September 1, 2015
The telling priorities of the budget compromise
By CHRIS FITZSIMON
you want to understand the priorities of the folks currently running
the General Assembly, the details emerging from the secret budget
negotiations are a good place to start.
and Senate leaders announced Thursday, Aug. 27, that they had
agreed to a compromise on salary increases for state employees and most
The compromise is they won’t get one.
will instead receive a one-time $750 bonus which comes to about $62 a
month. The bonus will not be added to their salary, so next year when
lawmakers consider their compensation again their salary will revert
back to where it was the year before. It’s not clear if retired state
employees will even receive any cost of living increase.
budget will increase starting pay for teachers and some others will
receive pay hikes if they are eligible for a step increase but many
veteran teachers will receive only the $750—including many who have
barely received a raise at all in the last few years.
And folks wonder why teachers are leaving the classroom and fewer college students plan to enter the teaching profession.
employees have it even worse. Most of them, including faculty members
at universities and community colleges, have received next to nothing
in recent years and will receive next to nothing again.
it is not because the state doesn’t have the money. The economy is
growing and there was a revenue surplus at the end of the last fiscal
lawmakers are allowing the corporate tax rate to fall again and Senate
leaders are talking about reducing the personal income tax rate in the
taxes again, on the heels of a massive tax break for corporations and
wealthy individuals passed in 2013, is more important than giving all
teachers and state employees a long overdue raise.
apparently more important than reducing the number of at-risk
4-year-olds on the waiting list for N.C. PreK, a list that has grown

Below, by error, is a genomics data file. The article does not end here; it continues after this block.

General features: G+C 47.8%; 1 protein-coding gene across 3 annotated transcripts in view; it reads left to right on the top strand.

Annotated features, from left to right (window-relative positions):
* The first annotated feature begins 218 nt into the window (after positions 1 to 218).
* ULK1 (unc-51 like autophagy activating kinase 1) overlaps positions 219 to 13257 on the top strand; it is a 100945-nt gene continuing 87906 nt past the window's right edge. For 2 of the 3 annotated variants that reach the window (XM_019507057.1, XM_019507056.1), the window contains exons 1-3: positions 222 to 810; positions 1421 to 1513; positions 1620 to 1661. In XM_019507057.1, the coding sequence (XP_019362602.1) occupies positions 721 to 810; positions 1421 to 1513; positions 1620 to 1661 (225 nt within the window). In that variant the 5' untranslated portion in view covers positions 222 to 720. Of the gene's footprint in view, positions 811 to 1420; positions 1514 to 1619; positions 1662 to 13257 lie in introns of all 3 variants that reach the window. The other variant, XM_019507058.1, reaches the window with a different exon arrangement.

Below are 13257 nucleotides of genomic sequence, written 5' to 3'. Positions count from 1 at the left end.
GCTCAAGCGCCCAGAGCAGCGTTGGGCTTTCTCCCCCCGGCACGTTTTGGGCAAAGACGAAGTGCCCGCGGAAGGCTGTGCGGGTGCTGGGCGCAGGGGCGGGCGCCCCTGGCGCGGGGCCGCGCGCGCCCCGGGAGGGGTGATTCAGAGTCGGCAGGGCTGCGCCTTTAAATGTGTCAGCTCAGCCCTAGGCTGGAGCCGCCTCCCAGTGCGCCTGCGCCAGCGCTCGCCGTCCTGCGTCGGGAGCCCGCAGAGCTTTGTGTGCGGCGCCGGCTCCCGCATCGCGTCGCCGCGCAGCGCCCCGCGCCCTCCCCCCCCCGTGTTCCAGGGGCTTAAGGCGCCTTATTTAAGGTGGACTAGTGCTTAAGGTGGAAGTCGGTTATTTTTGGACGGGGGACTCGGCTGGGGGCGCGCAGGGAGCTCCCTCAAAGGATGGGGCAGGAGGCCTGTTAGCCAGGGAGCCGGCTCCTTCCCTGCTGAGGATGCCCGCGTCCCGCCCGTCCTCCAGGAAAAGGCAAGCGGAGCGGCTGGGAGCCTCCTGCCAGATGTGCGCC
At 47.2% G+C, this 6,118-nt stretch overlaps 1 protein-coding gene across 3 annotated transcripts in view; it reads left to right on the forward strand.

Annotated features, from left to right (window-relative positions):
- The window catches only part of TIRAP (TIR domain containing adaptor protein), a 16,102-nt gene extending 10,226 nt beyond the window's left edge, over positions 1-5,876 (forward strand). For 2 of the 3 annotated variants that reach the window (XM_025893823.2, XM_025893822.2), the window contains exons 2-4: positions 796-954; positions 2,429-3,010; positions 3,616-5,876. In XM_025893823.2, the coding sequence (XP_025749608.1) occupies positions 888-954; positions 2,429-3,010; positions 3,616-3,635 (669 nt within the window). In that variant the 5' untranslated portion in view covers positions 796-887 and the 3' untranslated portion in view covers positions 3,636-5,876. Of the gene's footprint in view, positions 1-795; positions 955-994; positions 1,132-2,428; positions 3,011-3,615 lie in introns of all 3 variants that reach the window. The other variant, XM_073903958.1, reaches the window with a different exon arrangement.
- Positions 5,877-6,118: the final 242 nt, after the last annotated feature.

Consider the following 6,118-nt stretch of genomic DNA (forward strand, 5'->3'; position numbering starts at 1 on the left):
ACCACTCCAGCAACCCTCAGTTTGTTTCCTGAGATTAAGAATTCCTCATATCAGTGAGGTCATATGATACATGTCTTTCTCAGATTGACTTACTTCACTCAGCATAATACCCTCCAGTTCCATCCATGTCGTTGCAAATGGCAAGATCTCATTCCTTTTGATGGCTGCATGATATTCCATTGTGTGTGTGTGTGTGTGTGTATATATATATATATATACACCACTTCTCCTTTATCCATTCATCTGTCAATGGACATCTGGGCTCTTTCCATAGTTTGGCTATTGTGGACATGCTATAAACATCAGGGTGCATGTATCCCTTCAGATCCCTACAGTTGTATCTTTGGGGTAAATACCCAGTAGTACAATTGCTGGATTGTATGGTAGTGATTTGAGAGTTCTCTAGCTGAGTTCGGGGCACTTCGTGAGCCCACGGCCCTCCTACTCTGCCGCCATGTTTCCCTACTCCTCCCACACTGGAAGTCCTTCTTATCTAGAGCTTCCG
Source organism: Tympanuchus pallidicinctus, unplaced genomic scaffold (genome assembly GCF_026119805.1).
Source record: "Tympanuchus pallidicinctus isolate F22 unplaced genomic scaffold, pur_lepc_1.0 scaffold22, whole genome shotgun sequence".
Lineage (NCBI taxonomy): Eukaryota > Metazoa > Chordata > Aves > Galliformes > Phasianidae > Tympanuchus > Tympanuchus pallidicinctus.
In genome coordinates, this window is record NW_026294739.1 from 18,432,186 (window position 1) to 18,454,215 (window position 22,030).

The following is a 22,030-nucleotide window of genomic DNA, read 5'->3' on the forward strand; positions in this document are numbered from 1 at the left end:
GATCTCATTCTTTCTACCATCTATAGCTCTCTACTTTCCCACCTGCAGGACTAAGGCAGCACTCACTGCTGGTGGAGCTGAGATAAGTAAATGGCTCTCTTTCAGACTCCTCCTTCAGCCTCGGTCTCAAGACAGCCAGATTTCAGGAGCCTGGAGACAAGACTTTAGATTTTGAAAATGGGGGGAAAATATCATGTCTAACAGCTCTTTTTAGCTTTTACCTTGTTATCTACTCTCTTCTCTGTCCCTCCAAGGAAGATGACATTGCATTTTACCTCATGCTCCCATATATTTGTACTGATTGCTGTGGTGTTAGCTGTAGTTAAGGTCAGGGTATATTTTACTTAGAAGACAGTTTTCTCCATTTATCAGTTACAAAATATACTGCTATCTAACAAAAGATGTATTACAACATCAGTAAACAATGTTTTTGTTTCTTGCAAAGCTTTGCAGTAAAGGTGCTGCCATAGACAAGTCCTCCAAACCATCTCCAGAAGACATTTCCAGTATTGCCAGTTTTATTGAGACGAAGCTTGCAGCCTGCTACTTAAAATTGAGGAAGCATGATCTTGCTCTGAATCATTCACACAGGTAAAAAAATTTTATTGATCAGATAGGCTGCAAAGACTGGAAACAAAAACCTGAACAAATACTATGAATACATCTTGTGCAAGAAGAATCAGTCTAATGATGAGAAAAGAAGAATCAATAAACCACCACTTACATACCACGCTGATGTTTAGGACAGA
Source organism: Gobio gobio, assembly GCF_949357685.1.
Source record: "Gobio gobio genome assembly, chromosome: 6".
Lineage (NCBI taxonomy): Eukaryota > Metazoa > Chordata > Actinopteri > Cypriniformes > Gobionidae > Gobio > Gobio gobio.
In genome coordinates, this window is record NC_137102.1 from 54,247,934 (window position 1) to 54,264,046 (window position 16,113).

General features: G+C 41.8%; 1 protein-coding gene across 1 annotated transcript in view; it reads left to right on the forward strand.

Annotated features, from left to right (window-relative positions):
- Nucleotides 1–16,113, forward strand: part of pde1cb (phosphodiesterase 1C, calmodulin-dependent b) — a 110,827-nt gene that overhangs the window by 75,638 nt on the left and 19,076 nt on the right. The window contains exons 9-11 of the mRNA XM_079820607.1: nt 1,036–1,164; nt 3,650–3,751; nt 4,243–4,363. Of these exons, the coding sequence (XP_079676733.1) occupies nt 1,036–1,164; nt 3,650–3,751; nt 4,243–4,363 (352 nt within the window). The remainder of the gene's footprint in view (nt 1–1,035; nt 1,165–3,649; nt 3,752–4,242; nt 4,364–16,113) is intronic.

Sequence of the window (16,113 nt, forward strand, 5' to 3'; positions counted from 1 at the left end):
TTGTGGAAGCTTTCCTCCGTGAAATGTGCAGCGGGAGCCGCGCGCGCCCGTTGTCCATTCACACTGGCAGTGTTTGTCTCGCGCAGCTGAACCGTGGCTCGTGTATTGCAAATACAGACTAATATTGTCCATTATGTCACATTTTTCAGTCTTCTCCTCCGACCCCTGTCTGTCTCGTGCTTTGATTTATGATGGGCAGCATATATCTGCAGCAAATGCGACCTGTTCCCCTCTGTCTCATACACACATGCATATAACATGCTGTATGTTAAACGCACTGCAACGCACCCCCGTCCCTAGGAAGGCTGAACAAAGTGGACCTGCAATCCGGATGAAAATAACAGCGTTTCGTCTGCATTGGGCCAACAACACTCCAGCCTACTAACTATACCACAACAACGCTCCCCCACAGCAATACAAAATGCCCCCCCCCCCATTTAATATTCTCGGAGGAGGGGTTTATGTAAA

longer in recent years.
it’s more important that providing enough resources for the state’s
prison system to take care of the thousands of mentally ill inmates
It’s more important than anything else.
The Senate does acknowledge that they need to find some new ways to raise revenue to make up for a small part of the tax cuts.
of them is by expanding the state lottery that most Republicans
vigorously and rightly opposed when it was passed by Democrats 10 years
only would the Senate budget increase the amount of advertising the
lottery could do, Senate leaders are also considering allowing lottery
tickets to be sold in liquor stores and authorizing lottery officials
to develop games that can be played on smart phones and video terminals
years ago, Gov. Pat McCrory asked lawmakers to reduce the amount of
lottery advertising, but they ignored him. Last session, House leaders
proposed an increase in lottery advertising but the Senate refused to
go along and blasted the House for proposing it.
year, it’s Senate leaders who want to extract more money from
low-income people who play the lottery more as a percentage of their
same families that used to receive the state Earned Income Tax Credit
for low-wage workers until the General Assembly abolished it, making
North Carolina the only state to create a state EITC and then repeal it.
There are hundreds of other decisions that will be made in the final budget agreement. Most of them have not yet been made.
some important and revealing ones have. The final budget will spend far
less than the inadequate House budget proposed. State employees and
many teachers will get only a small one-time bonus instead of a cost of
living salary increase.
And taxes will be reduced again. The only question is by how much.
And more than likely if Senate leaders get their way, more struggling people will play the lottery more next year.
the way things work in 2015 under the state’s current leadership, and
it’s a disturbing vision they have for North Carolina and its people.
Fitzsimon is the Executive Director at N.C. Policy Watch. NC Policy
Watch is a progressive, nonprofit and non-partisan public policy
organization and news outlet dedicated to informing elected
officials as they debate important issues and, ultimately, to improving
the quality of life for all North Carolinians. Read more commentary at www.ncpolicywatch.com.)